For years I have been frustrated with Zillow’s Zestimates. I have countless cases where the sales prices of homes were wildly different than the Zestimates. They cause confusion and frustration every time I hear them brought up. Today was a breaking point.
Even today, many years after they first started playing pin the price on the donkey, in my market they are STILL only within 10% of the sales price 53% of the time and 22% of the time, or over one in every five homes, they are off by more than 20%! You can find the error rates for other markets by clicking on their “About Zestimates” link.
The median error for the Twin Cities stands at 9.1% according to their most recent numbers, which is equivalent to about $15,000 on the average home in this market. If every website visitor looking at a Zestimate were to know this information, would they still find it valuable? If they’re just playing in fantasy land they might, but if they’re looking to actually buy or sell a home and I show them these numbers, they quickly discard any notion of the Zestimate being valuable.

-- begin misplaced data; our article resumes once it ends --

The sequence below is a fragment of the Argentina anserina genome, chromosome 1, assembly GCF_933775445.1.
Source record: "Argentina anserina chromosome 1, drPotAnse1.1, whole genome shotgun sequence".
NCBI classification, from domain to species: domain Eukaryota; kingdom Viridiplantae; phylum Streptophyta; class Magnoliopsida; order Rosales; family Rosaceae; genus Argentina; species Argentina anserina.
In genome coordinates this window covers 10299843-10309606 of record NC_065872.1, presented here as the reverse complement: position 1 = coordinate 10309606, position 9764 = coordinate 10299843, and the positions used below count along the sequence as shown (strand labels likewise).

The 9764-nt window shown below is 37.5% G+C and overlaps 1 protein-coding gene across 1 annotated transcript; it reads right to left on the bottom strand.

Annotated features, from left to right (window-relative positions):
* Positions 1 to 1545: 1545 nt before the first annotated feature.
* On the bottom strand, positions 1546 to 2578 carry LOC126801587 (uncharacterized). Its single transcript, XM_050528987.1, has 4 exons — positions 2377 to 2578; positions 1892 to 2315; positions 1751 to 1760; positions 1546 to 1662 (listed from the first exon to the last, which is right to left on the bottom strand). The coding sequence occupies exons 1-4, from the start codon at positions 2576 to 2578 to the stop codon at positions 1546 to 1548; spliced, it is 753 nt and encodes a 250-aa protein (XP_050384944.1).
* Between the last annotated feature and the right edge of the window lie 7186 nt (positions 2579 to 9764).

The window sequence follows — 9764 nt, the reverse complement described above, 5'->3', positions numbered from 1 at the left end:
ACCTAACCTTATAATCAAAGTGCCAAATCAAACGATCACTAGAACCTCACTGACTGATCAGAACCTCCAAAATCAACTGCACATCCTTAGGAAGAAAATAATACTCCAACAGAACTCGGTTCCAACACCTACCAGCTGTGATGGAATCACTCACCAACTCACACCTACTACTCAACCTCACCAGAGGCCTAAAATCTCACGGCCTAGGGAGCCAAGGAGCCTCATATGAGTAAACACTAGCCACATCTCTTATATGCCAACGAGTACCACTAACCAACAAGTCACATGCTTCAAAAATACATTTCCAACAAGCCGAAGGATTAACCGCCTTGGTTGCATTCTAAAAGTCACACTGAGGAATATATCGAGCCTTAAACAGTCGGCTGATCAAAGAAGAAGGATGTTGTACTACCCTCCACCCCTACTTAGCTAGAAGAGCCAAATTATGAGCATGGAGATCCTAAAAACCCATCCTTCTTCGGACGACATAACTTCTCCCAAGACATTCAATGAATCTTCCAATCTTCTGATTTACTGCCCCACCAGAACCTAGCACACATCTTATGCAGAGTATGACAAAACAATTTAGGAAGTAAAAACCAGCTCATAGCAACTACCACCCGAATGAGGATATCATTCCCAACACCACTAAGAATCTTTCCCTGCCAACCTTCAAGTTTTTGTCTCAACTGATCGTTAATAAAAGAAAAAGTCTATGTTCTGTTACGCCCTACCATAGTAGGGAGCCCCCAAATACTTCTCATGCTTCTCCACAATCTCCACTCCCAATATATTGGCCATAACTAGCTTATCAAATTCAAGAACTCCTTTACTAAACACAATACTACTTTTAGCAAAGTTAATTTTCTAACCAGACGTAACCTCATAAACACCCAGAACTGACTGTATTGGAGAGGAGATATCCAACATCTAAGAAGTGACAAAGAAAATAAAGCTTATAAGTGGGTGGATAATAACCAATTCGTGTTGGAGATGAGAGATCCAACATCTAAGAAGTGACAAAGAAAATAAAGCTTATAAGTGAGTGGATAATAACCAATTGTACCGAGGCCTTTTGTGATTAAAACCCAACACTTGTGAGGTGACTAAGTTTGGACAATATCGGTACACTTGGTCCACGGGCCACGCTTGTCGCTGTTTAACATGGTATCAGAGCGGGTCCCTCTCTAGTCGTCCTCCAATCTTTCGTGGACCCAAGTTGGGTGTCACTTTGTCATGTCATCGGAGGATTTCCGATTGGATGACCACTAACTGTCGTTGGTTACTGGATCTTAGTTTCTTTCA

So what does Zillow do with their zilly Zestimates, why they combine them all together into a housing index of course! Then they put it into nifty reports and do a press release touting their take on home values locally and nationally. Please remember that this is all based on Zestimates for properties that they’ve already admitted are often substantially off from actual sales prices and the average amount they are off varies significantly from one area to the next.
In the Twin Cities, the Minneapolis Area Association of REALTORS reported a 10.5% increase in median sales price and a 6.2% increase in price per square foot in May 2012 vs. the same month a year ago. Zillow reported this market declined 3.1% during that same time period. Ask any of my buyers this year and they will tell you prices are up from last year. Often not as much as what the median sales prices are implying, but definitely up.
What do these mixed signals do to the public? Well in the case of a housing reporter from the Star Tribune, it confuses the hell out of him. I would suspect most consumers to be as confused if not more so.
Every housing metric is flawed and housing is a very complicated thing to try to standardize and measure, but when a company knows they are working with such flawed numbers, why do they think publishing those numbers provides a service to the community?